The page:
As a protest group, the November Group has been an undoubted success. Although meetings with SIF and the Law Society have proved fruitless and the threat of judicial review has not so far been carried out, the profession is mid-way through a consultation which could see SIF scrapped.
But there is a feeling in the City that the November Group's destructive zeal has served its purpose. Some even say the group's profile will work against the best interests of the City in the months ahead which may account for the reluctance of some firms to claim membership or to speak about the group. Hales, the founding partner, appears to be refusing to return our calls.
Support has been on the wane for some time. Initially, meetings were held at Holman Fenwick's offices every month. While the working group still meets regularly, sources say that meetings of the full group have dwindled to 'every two or three months – or when there's something specific to discuss'.
High-profile firms have dropped out. Some of the withdrawals are understandable – like Blake Lapthorn's, which is also one of SIF's panel solicitors. Others, like Simmons & Simmons and Clifford Chance, which quit in April last year, became uneasy about the November Group's passion for scrapping SIF at any cost.
Perry Simson, a partner at Clifford Chance, says: 'Our position was, and remains, that we need much more information before deciding whether to abolish SIF outright.'
Now that the Law Society is asking for alternatives to SIF, further differences within the group are emerging. David Swaffield, a partner at Hill Dickinson who sits on the November Group working party, said the group had no policy on SIF's proposals to introduce risk banding to make the fund more sensitive to the risks posed by each fund member.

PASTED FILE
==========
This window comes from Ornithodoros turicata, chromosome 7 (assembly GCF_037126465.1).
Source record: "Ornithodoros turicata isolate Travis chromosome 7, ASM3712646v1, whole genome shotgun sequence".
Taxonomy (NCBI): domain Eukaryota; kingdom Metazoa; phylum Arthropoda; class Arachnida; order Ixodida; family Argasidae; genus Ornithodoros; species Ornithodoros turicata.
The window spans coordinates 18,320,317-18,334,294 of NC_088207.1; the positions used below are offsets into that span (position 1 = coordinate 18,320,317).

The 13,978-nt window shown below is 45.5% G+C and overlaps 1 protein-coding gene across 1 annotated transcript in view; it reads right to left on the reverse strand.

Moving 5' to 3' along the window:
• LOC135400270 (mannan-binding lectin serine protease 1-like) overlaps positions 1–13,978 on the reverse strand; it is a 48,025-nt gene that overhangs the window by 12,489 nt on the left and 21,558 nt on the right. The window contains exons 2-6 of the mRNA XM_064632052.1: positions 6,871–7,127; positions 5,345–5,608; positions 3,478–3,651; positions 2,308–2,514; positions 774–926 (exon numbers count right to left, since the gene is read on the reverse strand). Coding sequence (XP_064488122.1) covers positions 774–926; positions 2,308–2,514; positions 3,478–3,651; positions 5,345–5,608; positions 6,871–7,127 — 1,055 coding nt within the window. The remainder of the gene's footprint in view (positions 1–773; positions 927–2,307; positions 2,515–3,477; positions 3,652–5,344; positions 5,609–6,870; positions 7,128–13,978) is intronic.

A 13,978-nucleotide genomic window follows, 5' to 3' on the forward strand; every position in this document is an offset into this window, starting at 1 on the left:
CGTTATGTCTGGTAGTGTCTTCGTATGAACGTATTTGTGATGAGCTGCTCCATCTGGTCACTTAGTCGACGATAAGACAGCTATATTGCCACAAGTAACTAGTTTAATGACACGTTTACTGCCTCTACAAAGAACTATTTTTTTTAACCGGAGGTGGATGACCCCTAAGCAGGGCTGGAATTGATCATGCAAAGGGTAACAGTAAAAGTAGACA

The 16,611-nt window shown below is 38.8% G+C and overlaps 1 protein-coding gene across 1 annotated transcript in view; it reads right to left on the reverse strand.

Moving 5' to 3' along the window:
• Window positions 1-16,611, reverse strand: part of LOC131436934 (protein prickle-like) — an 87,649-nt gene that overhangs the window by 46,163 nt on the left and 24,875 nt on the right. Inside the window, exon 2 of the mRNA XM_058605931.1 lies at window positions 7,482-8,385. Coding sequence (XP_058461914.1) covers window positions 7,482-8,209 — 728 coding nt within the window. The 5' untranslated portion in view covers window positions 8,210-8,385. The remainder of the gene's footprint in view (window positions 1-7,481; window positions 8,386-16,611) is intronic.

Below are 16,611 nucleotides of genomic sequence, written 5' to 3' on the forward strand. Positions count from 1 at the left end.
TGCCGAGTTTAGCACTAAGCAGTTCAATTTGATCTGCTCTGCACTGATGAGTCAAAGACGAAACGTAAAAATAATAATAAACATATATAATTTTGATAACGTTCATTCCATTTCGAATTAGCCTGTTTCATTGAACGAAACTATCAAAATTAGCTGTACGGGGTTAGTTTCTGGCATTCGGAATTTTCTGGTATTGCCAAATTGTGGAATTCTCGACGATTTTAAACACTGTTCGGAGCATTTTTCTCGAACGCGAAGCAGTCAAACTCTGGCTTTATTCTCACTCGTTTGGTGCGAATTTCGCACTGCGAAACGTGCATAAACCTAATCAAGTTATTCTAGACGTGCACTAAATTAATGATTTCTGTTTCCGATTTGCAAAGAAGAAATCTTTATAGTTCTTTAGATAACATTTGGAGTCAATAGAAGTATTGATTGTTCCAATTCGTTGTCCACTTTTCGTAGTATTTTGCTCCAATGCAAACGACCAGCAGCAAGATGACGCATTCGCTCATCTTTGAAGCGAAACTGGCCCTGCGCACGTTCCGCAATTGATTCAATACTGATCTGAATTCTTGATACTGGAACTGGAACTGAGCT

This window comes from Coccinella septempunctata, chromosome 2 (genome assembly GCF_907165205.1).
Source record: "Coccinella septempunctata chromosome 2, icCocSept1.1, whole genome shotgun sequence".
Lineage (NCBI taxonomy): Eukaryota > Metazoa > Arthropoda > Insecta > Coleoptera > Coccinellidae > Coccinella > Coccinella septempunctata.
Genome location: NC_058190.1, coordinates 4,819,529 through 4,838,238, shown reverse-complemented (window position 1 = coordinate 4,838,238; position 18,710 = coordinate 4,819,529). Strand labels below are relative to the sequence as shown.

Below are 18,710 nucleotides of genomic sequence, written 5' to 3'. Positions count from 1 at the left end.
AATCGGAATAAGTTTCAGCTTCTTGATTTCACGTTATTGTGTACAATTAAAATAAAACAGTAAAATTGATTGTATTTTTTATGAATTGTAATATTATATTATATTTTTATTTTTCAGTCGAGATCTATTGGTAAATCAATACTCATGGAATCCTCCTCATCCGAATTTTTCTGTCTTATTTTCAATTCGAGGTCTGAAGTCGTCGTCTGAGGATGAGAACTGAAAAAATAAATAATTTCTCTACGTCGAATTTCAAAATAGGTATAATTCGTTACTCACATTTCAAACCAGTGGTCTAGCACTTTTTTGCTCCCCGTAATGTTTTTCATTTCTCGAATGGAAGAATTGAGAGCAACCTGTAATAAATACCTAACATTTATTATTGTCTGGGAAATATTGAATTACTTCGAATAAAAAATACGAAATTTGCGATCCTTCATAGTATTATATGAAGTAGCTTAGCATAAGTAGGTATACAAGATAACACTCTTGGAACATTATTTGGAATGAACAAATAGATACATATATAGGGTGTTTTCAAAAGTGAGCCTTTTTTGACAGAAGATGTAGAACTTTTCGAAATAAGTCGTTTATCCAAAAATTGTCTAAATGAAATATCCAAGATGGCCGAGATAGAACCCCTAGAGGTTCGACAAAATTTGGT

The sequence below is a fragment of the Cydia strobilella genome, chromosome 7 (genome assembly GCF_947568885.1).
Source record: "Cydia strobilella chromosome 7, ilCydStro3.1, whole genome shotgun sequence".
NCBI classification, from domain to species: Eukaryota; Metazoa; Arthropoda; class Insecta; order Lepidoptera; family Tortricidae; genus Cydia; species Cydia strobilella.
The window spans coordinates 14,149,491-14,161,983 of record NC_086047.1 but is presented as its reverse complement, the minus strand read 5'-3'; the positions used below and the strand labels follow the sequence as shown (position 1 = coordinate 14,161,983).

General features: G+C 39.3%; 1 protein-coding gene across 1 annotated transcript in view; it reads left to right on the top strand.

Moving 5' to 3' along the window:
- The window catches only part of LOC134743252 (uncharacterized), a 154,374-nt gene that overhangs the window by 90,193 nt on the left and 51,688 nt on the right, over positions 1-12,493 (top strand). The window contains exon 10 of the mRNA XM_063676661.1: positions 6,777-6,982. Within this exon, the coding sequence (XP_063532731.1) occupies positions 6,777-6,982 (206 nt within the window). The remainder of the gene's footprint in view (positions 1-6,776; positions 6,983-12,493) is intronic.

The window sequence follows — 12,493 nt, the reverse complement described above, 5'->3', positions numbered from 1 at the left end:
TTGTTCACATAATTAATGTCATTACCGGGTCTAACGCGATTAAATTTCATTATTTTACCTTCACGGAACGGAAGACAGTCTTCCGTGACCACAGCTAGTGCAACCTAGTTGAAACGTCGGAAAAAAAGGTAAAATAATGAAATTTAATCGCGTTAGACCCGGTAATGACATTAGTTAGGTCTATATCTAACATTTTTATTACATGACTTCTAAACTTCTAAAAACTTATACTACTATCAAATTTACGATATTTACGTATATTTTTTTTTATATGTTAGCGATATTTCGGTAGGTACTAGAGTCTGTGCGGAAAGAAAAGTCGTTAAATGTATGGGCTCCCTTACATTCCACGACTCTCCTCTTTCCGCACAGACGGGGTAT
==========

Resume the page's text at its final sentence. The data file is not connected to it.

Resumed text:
And last week The Lawyer reported that some members advocated retaining a revamped mutual fund rather than a system of approved insurers – the option regularly expounded by members of the November Group working party.
David Hertzell, managing partner of Davies Arnold Cooper, says now that there is a prospect SIF could be scrapped, the group appears uncertain about how to replace it.
Davies Arnold Cooper senior partner and Law Society council member David McIntosh, who is thinking of running for president, says it might be time for the group to take a back seat. 'The November Group's utterances come across as special pleading and that doesn't help in canvassing support,' he comments.
'Besides, most solicitors agree with the group's general line. What's the point of tilting the windmill when the wind is blowing our way anyway?'
An alternative vehicle for the City firms to express themselves is the City of London Law Society's (CLLS) working group on professional indemnity set up last Autumn.
It has strong synergies with the November Group – the chairman is Richard Tapsfield of Linklaters and it includes representatives from Nabarros and Dibbs – but the rhetoric coming out is less militant, more diplomatic.
CLLS chairman Tony Sacker, a partner at Kingsley Napley, says: 'Although the City is not generally sympathetic to SIF, we are yet to form a view on the Law Society's consultation paper.'
Earlier this year Rowe & Maw was one of a number of firms – including Osborne Clarke, Berwin Leighton and Denton Hall – that contacted the November Group expressing an interest in joining. But a spokesman for the firm says that after consideration it decided it would prefer to deal with the CLLS. He says: 'It's more a question of style than substance. The CLLS is more prestigious and more subtle than the November Group.'
However, the effectiveness of the November Group was acknowledged by SIF director Elizabeth Mullins in a statement this month. In an 'unprecedented move' SIF was speaking directly to the profession to counter 'the flood of alarmist messages' which had been spread by 'a number of firms with a personal axe to grind'.
That personal bitterness vented at SIF by the November Group has certainly grabbed the attention of the profession.
Now that everyone is listening – does the November Group have anything else to say?